Student-Teacher Relationship Laws

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  • 0:03 Inappropriate Relationships
  • 0:54 Possible Charges
  • 2:32 Dangerous Relationship
  • 3:55 Patience
  • 4:33 Lesson Summary
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Lesson Transcript
Instructor: Della McGuire

Della has been teaching secondary and adult education for over 20 years. She holds a BS in Sociology, MEd in Reading, and is ABD on the MComm in Storytelling.

In this lesson, we will examine the ethical and legal ramifications of a teacher and student getting involved in an inappropriate relationship. We'll also look at how the age and status of both parties can change which laws apply.

Inappropriate Relationships

There are different kinds of inappropriate relationships between students and teachers. Some are quite clearly wrong. For example, an intimate relationship between an adult and a very young child. Other types of relationships might be a bit harder to denounce outright, but under U.S. law relationships like these can still have serious consequences and should under no circumstances be pursued.

For example, Nick and Taylor are falling in love at school. Nick is Taylor's teacher, so they've gotten to know each other well over the year. As the year has progressed, they've become drawn to each other. Their age gap is small: Nick is 22 and Taylor is 17. Is it still morally wrong for them to have a relationship? Maybe, but whether or not you feel that way, their relationship is illegal, and Nick and Taylor could be charged with several offenses.

Possible Charges

Sexual harassment involves a blatant abuse of power through creating a hostile environment or quid pro quo. Quid pro quo, Latin for 'this for that,' is a form of harassment that involves an exchange of favors, money, or other incentive to entice the victim to perform sexual acts. For example, Nick would be committing quid pro quo if he improved Taylor's grades in exchange for sexual favors, or to use grades or assignments to manipulate Taylor into sex. Creating a hostile environment involves sexually aggressive behavior, even if the aggressor thinks of it as merely flirting, or making inappropriate comments and jokes.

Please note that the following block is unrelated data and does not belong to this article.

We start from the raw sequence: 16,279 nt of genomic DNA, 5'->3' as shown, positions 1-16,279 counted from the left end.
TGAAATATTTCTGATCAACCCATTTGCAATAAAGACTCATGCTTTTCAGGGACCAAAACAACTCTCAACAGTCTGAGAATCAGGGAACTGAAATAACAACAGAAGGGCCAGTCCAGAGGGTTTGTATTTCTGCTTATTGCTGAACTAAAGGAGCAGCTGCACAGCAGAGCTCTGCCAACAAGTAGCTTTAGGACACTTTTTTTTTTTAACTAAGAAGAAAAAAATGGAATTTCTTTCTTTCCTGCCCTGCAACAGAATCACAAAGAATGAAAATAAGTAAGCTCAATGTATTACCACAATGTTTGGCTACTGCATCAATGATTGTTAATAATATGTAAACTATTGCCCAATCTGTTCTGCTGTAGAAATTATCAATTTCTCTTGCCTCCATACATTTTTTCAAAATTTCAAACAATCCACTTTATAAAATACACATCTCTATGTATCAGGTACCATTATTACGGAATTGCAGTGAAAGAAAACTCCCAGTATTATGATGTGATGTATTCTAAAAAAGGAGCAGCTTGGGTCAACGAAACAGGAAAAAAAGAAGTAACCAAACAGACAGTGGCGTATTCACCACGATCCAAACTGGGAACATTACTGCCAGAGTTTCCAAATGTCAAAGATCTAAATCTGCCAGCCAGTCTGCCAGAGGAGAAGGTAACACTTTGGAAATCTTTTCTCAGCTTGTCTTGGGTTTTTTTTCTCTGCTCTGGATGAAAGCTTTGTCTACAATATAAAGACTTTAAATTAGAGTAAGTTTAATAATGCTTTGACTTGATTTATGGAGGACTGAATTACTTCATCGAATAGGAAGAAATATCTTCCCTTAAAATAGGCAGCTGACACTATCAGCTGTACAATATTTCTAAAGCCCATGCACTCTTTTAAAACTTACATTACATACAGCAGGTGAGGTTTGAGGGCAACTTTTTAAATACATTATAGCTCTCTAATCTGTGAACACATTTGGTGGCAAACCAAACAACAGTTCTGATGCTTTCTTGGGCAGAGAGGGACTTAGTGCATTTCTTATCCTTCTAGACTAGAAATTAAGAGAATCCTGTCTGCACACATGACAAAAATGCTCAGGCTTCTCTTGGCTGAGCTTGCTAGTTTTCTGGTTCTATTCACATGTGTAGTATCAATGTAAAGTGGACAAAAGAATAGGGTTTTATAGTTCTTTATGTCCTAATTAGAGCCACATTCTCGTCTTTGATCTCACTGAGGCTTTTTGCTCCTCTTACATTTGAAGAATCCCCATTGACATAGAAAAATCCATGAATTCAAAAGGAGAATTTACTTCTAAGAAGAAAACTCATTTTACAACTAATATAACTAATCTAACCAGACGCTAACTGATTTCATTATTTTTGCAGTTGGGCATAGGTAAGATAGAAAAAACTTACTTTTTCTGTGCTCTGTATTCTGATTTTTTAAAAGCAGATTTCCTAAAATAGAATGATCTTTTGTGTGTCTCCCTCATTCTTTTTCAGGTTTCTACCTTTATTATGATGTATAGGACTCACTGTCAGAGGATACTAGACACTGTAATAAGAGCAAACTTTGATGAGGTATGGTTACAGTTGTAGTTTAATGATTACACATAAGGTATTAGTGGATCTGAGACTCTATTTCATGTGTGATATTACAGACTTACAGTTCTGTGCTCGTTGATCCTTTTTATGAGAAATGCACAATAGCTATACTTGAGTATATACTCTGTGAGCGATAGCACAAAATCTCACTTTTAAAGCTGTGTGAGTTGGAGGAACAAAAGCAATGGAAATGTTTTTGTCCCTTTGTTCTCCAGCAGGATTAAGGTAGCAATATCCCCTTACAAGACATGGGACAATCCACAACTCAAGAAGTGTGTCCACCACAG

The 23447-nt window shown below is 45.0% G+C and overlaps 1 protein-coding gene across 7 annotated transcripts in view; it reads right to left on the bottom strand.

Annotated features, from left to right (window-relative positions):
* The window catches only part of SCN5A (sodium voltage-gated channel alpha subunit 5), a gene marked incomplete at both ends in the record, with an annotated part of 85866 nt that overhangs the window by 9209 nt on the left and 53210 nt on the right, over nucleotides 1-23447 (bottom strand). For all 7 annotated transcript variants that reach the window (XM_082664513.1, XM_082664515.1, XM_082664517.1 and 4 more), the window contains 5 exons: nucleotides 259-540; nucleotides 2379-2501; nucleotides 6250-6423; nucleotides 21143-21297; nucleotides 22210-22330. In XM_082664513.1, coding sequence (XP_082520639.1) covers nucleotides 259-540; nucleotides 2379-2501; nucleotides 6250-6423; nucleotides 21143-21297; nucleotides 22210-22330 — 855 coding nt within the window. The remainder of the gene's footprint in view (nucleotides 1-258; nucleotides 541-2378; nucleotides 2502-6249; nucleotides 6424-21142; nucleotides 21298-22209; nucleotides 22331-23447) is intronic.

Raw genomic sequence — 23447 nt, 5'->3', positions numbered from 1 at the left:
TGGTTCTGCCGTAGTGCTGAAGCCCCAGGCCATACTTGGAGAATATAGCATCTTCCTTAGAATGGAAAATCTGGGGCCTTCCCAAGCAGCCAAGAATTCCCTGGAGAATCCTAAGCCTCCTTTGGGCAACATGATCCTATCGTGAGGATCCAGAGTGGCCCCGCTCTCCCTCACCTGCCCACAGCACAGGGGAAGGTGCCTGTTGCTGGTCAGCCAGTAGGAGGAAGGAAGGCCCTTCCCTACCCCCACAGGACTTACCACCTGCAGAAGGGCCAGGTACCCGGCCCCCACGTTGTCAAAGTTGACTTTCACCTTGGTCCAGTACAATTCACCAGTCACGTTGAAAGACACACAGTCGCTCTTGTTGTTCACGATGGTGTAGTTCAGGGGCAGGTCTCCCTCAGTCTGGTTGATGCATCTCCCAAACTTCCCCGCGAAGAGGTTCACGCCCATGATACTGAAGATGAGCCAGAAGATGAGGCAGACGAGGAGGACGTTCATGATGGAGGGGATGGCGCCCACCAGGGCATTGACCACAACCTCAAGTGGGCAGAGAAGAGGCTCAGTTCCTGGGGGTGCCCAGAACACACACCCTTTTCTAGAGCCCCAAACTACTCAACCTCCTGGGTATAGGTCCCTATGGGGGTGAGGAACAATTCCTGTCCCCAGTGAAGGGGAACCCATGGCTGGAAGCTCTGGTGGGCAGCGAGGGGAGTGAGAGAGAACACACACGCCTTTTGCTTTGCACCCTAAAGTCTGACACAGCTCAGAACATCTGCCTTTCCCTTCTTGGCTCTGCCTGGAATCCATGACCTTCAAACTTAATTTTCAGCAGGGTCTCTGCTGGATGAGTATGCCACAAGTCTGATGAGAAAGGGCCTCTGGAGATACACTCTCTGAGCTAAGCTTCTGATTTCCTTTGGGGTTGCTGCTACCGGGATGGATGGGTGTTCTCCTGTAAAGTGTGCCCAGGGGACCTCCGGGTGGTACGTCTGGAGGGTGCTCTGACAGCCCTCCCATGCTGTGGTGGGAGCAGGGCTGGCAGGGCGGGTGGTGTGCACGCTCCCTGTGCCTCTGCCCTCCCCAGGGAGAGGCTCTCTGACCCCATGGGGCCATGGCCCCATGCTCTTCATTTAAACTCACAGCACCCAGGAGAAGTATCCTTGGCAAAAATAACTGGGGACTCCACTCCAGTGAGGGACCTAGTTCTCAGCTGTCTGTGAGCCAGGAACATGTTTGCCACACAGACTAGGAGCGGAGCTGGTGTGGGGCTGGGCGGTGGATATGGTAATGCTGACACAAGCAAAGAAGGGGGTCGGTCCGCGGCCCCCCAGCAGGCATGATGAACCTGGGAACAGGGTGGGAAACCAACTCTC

Each U.S. state only allows its citizens to participate in sexual activity when they reach the age of consent, the age at which one can legally say 'yes' to a sexual proposition. When one or both parties in a sexual encounter are below the age of consent, it's considered statutory rape. Nick is an adult, above the age of consent nationwide, but Taylor is only 17, and might be under the age of consent in her state. In that case, Nick could be charged and convicted with statutory rape. This charge is very serious, and often involves prison time and sex offender registration.

Even if these charges don't apply to Nick and Taylor, Nick can still be prosecuted if authorities think he committed sexual misconduct. Sexual misconduct is a broad term that can cover a multitude of actions that do not fit into the other charges. Whether or not an act is considered misconduct can depend on consent, abuse of trust, or, for someone like Nick, whether the sexual encounter involves an authority figure, like a teacher, and a subordinate, like a student.

Dangerous Relationship

Even without legal or criminal concerns, Nick and Taylor's relationship is dangerous, and has a potential to cause harm to both Nick and Taylor.

Each state and school varies in their handling of inappropriate teacher-student relationships. Regardless of the legal and criminal consequences, there are serious ethical considerations that have personal and professional consequences.

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